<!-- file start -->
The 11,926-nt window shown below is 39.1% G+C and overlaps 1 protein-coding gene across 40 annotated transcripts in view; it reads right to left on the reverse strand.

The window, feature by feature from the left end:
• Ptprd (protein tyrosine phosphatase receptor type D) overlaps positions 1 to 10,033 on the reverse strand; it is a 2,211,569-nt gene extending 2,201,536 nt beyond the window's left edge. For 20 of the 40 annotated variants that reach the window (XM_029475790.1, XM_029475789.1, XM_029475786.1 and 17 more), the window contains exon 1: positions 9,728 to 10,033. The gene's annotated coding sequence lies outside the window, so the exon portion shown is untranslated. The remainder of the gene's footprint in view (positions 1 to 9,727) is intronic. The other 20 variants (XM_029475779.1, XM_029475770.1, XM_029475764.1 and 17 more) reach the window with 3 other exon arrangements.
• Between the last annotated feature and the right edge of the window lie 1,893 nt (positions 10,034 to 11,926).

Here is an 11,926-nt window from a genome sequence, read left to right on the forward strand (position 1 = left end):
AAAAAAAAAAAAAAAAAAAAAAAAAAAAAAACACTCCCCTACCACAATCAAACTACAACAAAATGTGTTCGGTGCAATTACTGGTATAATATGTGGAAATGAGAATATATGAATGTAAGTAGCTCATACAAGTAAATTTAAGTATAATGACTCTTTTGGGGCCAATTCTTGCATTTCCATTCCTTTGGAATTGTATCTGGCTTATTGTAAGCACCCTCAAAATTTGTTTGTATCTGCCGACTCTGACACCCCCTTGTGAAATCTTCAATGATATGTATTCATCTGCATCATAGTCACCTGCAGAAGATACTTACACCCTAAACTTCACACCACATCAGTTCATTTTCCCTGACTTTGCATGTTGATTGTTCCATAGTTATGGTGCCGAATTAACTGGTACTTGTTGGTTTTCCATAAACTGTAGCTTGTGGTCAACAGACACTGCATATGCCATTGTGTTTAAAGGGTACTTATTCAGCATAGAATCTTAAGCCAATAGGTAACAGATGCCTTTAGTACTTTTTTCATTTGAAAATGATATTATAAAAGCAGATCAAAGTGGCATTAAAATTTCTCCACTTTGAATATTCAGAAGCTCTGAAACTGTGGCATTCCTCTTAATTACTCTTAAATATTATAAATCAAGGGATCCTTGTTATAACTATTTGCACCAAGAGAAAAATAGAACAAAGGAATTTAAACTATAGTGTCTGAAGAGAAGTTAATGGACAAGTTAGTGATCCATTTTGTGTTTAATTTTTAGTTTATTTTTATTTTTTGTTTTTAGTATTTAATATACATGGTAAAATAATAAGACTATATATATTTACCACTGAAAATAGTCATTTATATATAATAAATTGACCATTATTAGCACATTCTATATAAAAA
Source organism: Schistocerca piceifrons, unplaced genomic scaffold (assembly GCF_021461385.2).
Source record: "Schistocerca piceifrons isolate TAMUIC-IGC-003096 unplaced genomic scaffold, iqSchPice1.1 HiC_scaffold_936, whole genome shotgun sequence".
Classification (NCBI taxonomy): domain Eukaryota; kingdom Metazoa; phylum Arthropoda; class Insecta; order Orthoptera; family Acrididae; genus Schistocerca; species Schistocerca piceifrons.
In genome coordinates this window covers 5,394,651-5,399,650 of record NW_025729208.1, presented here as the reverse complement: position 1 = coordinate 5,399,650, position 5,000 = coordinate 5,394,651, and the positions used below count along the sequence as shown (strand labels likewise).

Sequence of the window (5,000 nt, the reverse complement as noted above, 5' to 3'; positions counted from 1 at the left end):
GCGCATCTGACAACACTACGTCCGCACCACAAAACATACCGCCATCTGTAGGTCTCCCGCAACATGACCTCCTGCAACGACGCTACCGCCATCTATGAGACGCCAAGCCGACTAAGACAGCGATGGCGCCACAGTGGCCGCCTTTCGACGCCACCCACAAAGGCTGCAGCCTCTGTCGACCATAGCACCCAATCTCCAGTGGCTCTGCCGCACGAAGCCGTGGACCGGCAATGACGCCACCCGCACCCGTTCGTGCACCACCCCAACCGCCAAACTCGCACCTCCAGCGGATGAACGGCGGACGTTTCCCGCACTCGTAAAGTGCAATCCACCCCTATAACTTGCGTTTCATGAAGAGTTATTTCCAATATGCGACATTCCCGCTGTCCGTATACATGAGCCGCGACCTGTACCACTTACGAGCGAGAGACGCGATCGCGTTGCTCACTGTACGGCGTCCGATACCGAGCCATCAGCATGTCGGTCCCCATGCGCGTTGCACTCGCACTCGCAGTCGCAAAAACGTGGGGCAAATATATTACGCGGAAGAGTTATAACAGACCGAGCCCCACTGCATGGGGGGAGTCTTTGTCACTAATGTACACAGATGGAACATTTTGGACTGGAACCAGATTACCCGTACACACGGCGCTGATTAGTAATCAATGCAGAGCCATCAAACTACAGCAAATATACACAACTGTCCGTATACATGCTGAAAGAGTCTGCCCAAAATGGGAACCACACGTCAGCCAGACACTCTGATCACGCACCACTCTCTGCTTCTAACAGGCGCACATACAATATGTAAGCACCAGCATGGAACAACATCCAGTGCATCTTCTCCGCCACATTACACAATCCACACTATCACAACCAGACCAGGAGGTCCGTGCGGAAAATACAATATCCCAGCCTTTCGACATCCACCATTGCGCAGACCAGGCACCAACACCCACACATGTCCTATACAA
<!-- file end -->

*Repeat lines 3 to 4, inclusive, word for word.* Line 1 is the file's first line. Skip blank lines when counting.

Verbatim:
• Ptprd (protein tyrosine phosphatase receptor type D) overlaps positions 1 to 10,033 on the reverse strand; it is a 2,211,569-nt gene extending 2,201,536 nt beyond the window's left edge. For 20 of the 40 annotated variants that reach the window (XM_029475790.1, XM_029475789.1, XM_029475786.1 and 17 more), the window contains exon 1: positions 9,728 to 10,033. The gene's annotated coding sequence lies outside the window, so the exon portion shown is untranslated. The remainder of the gene's footprint in view (positions 1 to 9,727) is intronic. The other 20 variants (XM_029475779.1, XM_029475770.1, XM_029475764.1 and 17 more) reach the window with 3 other exon arrangements.
• Between the last annotated feature and the right edge of the window lie 1,893 nt (positions 10,034 to 11,926).